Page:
Serge has been staying with me here in Newcastle over the last ten days or so, which is why things have been so quiet on the blog front recently.  Sadly, he’s now back in  Beaujolais and I need a distraction from the slough of self-pity into which I drift at times like these.  A new posting should go some way to doing the trick, I reckon.

As a matter of fact, I’ve discovered that a couple of important dates have gone unremarked on the blog while my thoughts have been elsewhere.  One of them is St Cuthbert’s Day - of which more later - and the other is…

Carlin Sunday
...which falls two Sundays before Easter Day. 

I can remember my Nana making references to Carlin Sunday and it’s mentioned in a playground rhyme, which I can also  just about remember - Tid, Mid, Miseray, Carlin, Palm and Paste-Egg Day.  These are shortcut mnemonics to the six Sundays leading to Easter.  Tid, Mid and Miseray are named from the beginnings of psalms and hymns traditional in services on that day; the Te Deum, Mi Deus and Misereri mei.

'Carlin', though, has nothing to do with psalms - or even with Christianity.  As I’m sure everyone reading this blog knows perfectly well, carlins are small, nutty peas, sometimes called ‘black peas’ or ‘pigeon peas’ and steeping them, boiling them up, drenching them in vinegar and wolfing them down at roughly this time of year is a tradition, specially here in the north-east, that goes back many centuries and may well pre-date the onset of Christianity here.

Interestingly, they play a (perhaps apocryphal) part in local history, too.  It’s said that a Dutch shipload of carlins saved Newcastle from starvation when the city was besieged during the Civil War.  Which ought to have earned it a place on Newcastle’s coat of arms at the very least, if you ask me.

I doubt very much if anyone observes Carlin Sunday now, though.  In fact, I don’t think I’ve ever eaten them, on Carlin Sunday or on any other day.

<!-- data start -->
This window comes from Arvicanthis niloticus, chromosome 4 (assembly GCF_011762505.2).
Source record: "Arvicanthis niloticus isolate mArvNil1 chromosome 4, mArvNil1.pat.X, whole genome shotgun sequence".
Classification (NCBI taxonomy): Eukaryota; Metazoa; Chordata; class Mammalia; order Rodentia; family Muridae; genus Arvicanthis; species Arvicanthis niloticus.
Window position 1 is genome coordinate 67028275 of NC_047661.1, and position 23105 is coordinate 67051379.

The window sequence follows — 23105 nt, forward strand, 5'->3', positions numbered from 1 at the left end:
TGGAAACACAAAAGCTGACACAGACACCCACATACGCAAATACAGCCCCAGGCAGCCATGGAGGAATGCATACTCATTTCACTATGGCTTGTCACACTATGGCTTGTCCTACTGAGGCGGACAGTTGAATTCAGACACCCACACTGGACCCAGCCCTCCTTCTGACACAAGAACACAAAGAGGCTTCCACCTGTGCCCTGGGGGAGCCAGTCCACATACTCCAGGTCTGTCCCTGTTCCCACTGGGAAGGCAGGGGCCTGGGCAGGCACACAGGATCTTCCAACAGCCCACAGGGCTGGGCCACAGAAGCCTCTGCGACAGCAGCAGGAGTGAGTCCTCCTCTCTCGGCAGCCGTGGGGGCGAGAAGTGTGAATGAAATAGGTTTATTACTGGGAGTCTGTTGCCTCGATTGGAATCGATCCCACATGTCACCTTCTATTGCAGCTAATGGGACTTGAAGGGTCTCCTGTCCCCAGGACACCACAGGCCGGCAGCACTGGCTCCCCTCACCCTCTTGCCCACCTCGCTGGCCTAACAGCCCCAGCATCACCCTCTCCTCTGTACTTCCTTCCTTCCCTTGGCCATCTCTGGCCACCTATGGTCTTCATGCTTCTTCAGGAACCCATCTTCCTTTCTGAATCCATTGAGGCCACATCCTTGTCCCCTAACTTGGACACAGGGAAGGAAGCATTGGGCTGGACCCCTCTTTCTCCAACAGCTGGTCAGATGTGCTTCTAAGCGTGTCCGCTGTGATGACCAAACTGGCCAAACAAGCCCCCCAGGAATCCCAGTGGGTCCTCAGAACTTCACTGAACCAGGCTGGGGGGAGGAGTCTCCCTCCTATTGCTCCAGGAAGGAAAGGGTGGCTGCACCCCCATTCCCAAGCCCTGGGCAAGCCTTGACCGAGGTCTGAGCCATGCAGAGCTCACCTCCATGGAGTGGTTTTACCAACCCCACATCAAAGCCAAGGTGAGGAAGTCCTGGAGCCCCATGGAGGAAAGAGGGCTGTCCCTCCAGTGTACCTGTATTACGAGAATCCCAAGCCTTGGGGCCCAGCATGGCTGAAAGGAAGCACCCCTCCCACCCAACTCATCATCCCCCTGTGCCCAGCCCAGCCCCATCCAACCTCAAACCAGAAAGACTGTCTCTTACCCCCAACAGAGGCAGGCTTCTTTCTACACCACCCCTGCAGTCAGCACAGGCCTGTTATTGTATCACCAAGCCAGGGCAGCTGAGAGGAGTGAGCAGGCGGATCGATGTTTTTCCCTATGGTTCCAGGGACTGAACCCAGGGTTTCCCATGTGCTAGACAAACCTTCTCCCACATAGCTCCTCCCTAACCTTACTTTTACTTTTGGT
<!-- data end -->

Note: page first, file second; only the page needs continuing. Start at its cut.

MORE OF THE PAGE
You never know, though…


The other important date I missed while my eye wasn’t on the ball - as Hildie pointed out in the Comments box of the last blog - was...
St Cuthbert’s Day
...which falls on March 20.

I’ve always liked this date as the feast day for our local patron saint.  It’s the last day of Winter - the Spring equinox.  Whatever the weather, the crocuses and snowdrops are out, daffodils are budding and, from St Cuthbert’s Day onwards, the days are finally longer than the nights.  Spring has arrived.

And, rather than being associated with dragons, fire, martyrdom and war, St Cuthbert is commemorated by his local descendants in the affectionate naming of donkeys and ponies (which were known as ‘cuddies’ when I was young) and eider ducks - still referred to as ‘cuddy ducks’ in these parts.

Above is a photo of his lovely tomb in Durham Cathedral - but why isn’t there a statue of him somewhere?


Post comments on this blog or email me:  truckshunters@googlemail.com


Bentonbag said...

There is a statue of St Cuthbert in the Abbey grounds on Lindisfarne. Have a look at http://www.redbubble.com/people/dllp/works/7025735-statue-of-st-cuthbert-lindisfarne-priory or better still take a trip up there yourself. If you time it right this Friday you'll see the Northern Cross pilgrims crossing the sands before the tide comes in. I did it when I was a studen and I really don't envy the ones who'll do it barefoot this year.

Sid said...

Glad you are okay Ian, I was getting a tadge concerned.

Ian Robinson said...
This comment has been removed by the author.
Ian Robinson said...

Er...sorry, Brenda - that statue is of St Aidan.

Awww thanks Sid. How are you? When we get together for a cuppa?

Bentonbag said...

But this one is St Cuthbert - a Fenwick Lawson in the same place - you can see the cuddy-duck squatting at his feet.